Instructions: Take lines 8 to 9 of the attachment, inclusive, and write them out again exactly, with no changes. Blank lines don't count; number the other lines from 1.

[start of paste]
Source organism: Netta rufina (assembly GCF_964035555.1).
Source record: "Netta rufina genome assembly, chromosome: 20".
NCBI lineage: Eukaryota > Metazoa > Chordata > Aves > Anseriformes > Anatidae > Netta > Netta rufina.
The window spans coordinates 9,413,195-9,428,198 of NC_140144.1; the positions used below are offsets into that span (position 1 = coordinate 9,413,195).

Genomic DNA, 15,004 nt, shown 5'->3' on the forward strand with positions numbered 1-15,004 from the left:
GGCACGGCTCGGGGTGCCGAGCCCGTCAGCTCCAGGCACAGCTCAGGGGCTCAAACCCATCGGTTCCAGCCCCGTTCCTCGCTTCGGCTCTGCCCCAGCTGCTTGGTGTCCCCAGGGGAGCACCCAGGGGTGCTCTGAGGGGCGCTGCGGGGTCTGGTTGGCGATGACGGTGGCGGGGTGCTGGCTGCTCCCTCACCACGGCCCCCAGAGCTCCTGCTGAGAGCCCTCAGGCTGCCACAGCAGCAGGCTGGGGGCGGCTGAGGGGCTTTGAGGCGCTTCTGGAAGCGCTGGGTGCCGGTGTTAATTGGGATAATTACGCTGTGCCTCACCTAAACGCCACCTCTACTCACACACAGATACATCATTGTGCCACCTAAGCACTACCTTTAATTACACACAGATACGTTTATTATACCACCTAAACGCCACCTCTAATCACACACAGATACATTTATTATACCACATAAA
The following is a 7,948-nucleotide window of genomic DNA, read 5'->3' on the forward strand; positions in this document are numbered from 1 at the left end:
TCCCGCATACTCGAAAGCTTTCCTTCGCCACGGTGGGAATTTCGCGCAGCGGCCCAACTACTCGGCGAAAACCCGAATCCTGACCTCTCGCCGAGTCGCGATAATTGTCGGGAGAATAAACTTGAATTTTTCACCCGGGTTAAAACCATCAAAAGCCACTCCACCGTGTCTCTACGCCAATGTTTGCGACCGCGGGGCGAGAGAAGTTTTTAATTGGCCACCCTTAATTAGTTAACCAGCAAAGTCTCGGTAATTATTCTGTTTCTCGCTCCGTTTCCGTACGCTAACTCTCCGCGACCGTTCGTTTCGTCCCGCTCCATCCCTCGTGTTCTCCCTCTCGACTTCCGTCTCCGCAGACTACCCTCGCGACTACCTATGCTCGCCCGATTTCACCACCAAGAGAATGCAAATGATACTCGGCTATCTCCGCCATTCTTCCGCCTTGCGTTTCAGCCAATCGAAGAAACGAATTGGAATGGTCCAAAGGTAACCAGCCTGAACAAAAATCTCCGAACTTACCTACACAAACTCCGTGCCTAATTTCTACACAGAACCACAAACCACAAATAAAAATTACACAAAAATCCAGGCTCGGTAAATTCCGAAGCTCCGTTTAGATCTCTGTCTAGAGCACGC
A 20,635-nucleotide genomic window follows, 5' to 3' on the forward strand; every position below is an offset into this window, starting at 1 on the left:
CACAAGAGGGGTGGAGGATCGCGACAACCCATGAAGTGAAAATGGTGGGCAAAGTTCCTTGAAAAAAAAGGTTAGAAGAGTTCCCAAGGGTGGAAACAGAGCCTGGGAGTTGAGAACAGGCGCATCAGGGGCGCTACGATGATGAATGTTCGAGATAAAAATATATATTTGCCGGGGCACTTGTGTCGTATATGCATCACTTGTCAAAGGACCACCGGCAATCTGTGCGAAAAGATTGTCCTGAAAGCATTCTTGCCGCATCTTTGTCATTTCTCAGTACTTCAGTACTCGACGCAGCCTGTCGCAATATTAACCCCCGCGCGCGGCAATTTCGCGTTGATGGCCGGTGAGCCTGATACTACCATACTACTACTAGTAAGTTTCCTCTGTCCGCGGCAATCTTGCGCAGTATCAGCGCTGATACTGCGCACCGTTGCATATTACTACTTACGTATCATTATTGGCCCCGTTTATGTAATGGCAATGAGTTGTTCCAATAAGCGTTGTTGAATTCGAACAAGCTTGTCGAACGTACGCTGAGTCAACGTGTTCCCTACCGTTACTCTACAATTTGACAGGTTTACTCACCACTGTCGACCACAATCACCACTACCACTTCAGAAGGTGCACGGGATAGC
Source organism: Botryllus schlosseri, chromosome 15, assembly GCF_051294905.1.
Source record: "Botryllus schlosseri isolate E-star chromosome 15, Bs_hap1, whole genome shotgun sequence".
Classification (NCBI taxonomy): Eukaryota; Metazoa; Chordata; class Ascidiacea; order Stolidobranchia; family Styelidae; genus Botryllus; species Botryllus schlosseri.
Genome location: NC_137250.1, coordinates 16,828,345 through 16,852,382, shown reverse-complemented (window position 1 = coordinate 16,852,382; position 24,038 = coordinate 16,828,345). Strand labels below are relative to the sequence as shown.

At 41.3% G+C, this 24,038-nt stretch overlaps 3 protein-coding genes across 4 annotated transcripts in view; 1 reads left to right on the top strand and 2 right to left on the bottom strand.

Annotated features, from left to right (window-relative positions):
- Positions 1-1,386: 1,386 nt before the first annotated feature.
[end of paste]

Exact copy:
TCCCGCATACTCGAAAGCTTTCCTTCGCCACGGTGGGAATTTCGCGCAGCGGCCCAACTACTCGGCGAAAACCCGAATCCTGACCTCTCGCCGAGTCGCGATAATTGTCGGGAGAATAAACTTGAATTTTTCACCCGGGTTAAAACCATCAAAAGCCACTCCACCGTGTCTCTACGCCAATGTTTGCGACCGCGGGGCGAGAGAAGTTTTTAATTGGCCACCCTTAATTAGTTAACCAGCAAAGTCTCGGTAATTATTCTGTTTCTCGCTCCGTTTCCGTACGCTAACTCTCCGCGACCGTTCGTTTCGTCCCGCTCCATCCCTCGTGTTCTCCCTCTCGACTTCCGTCTCCGCAGACTACCCTCGCGACTACCTATGCTCGCCCGATTTCACCACCAAGAGAATGCAAATGATACTCGGCTATCTCCGCCATTCTTCCGCCTTGCGTTTCAGCCAATCGAAGAAACGAATTGGAATGGTCCAAAGGTAACCAGCCTGAACAAAAATCTCCGAACTTACCTACACAAACTCCGTGCCTAATTTCTACACAGAACCACAAACCACAAATAAAAATTACACAAAAATCCAGGCTCGGTAAATTCCGAAGCTCCGTTTAGATCTCTGTCTAGAGCACGC
A 20,635-nucleotide genomic window follows, 5' to 3' on the forward strand; every position below is an offset into this window, starting at 1 on the left: